RTFA. They did. They started their own company.
An anonymous reader writes "KDE SC 4.5 is about to be released and KDE SC 4.6 is being discussed. However, Martin Graesslin has revealed some details about what they are planning for KDE 4.7. According to Martin's blog post, they are looking at OpenGL 3.0 to provide the compositing effects in KDE SC 4.7. OpenGL 3.0 provides support for frame buffer objects, hardware instancing, vertex array objects, and sRGB framebuffers."
js_sebastian writes "According to an article on the New York Times, a historical cross-over has occurred because of the declining costs of solar vs. the increasing costs of nuclear energy: solar, hardly the cheapest of renewable technologies, is now cheaper than nuclear, at around 16 cents per kilowatt hour. Furthermore, the NY Times reports that financial markets will not finance the construction of nuclear power plants unless the risk of default (which is historically as high as 50 percent for the nuclear industry) is externalized to someone else through federal loan guarantees or ratepayer funding. The bottom line seems to be that nuclear is simply not competitive, and the push from the US government to subsidize it seems to be forcing the wrong choice on the market."
Earlier this week, there were reports that large numbers of Modern Warfare 2 players on Steam were getting erroneously banned by Valve's Anti-Cheat software. While such claims are usually best taken with a grain of salt, the quantity and suddenness caused speculation that Valve's software wasn't operating correctly. A few days later, Valve president Gabe Newell sent out an email acknowledging that roughly 12,000 players had been inappropriately banned over the preceding two weeks. "The problem was that Steam would fail a signature check between the disk version of a DLL and a latent memory version. This was caused by a combination of conditions occurring while Steam was updating the disk image of a game." Valve reversed the bans and gave free copies of Left 4 Dead 2 to everyone who was affected.
An anonymous reader writes "It's not exactly official, but should also surprise no one: According to a new study the psychological profile of iPad owners can be summed up as 'selfish elites' while have-not critics are 'independent geeks.' Consumer research firm MyType conducted the study, in which opinions of 20,000 people were analyzed between March and May. The firm's conclusion was that iPad owners tend to be wealthy, sophisticated, highly educated and disproportionately interested in business and finance, while they scored terribly in the areas of altruism and kindness. In other words, 'selfish elites.'"
hornedrat writes "Gamepro discusses the idea that modern games put too much emphasis on multiplayer, and that players aren't as concerned about it as developers think. 'The current environment encourages developers to unnecessarily toss multiplayer into their games without caring about it — or even considering whether anyone will bother playing it. It’s like they're checking an invisible quota box that demands multiplayer's inclusion.' Personally I agree that too much emphasis is placed on competitive multiplayer. I play online, but only with my brother in games that allow co-operative modes, like Rainbow Six: Vegas and ARMA 2. 'My point isn't that developers shouldn't try and conquer Halo or Call of Duty. We'd never have any progress in this industry if developers didn't compete. Game companies, however, should think carefully about what they want their games to be, and more important, gamers should consider what they want. If a developer wants to eclipse Halo, then by all means, pour that effort into a multiplayer mode that's different.' I would be interested to know how many gamers really care about the multiplayer components of the games they buy."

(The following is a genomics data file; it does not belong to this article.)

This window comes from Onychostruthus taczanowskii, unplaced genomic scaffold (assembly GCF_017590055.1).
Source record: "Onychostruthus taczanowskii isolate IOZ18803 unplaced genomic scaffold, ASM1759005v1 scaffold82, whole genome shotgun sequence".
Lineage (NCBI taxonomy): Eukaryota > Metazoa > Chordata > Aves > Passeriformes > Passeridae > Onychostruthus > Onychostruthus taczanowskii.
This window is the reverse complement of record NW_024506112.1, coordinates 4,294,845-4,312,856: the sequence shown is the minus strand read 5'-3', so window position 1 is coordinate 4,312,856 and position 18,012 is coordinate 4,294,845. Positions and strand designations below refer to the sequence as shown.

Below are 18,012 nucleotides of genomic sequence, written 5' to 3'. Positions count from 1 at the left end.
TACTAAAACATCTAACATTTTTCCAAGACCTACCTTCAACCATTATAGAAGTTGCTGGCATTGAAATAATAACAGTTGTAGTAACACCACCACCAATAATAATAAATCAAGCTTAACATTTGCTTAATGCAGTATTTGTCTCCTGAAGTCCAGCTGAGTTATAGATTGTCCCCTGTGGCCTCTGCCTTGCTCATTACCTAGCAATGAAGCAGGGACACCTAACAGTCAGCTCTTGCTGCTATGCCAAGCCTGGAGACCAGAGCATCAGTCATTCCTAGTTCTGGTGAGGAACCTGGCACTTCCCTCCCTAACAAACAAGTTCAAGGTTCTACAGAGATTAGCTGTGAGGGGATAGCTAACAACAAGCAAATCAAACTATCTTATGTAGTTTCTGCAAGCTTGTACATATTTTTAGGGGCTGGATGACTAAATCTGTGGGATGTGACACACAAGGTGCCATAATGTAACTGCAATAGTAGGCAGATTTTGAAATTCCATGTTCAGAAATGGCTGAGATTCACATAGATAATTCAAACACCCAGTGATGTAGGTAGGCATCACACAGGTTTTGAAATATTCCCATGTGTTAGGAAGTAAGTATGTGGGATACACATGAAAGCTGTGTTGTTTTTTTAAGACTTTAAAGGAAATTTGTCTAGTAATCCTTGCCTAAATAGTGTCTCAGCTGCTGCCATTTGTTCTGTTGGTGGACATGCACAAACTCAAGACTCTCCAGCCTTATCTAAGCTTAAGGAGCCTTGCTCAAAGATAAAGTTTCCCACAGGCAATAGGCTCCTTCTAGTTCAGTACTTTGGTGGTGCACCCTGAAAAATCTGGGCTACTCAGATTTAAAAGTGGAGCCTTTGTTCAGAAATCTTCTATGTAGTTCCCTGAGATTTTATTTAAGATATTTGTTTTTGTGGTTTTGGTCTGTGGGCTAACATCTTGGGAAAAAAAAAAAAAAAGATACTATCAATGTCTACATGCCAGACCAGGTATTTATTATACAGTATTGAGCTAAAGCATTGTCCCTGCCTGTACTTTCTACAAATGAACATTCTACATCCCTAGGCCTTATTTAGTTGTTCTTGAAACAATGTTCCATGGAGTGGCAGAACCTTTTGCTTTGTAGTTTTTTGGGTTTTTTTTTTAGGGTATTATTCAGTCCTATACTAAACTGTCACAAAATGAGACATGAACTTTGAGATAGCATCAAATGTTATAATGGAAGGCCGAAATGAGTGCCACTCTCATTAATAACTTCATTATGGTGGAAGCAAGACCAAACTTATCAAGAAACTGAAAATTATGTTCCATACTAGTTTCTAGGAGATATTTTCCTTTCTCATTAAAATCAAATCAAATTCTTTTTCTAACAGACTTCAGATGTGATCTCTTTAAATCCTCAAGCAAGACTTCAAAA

ChrisPaget writes "I'm planning a pretty significant demonstration of GSM insecurity at Defcon next week, where I'll intercept and record cellular calls made by my attendees, live on-stage, no user-input required. As you can imagine, intercepting cellphones is a Very Big Deal in the eyes of the law; this blog post is an attempt to reassure everyone that their privacy is being taken seriously despite the nature of the demo. I'm not just making it up either — the EFF have helped significantly with the details."
I'm Not There (1956) writes "Jeffrey Zeldman brings up the interesting issue of the paradox between Japan's strong cultural preference for simplicity in design, contrasted with the complexity of Japanese websites. The post invites you to study several sites, each more crowded than the last. 'It is odd that in Japan, land of world-leading minimalism in the traditional arts and design, Web users and skilled Web design practitioners believe more is more.'"
An anonymous reader writes "Big news for Star Wars fans looking forward to BioWare's upcoming Star Wars: The Old Republic MMORPG — space combat has been confirmed for the game. Players will be able to fly around the galaxy in their own personal starships, avoiding asteroid belts, landing in dangerous territory and battling other vessels. The initial news makes it sound like a cross between Mass Effect's galaxy map and a traditional space fighting game, where players will have to find 'hotspots' on the galaxy map in order to enter a particular zone."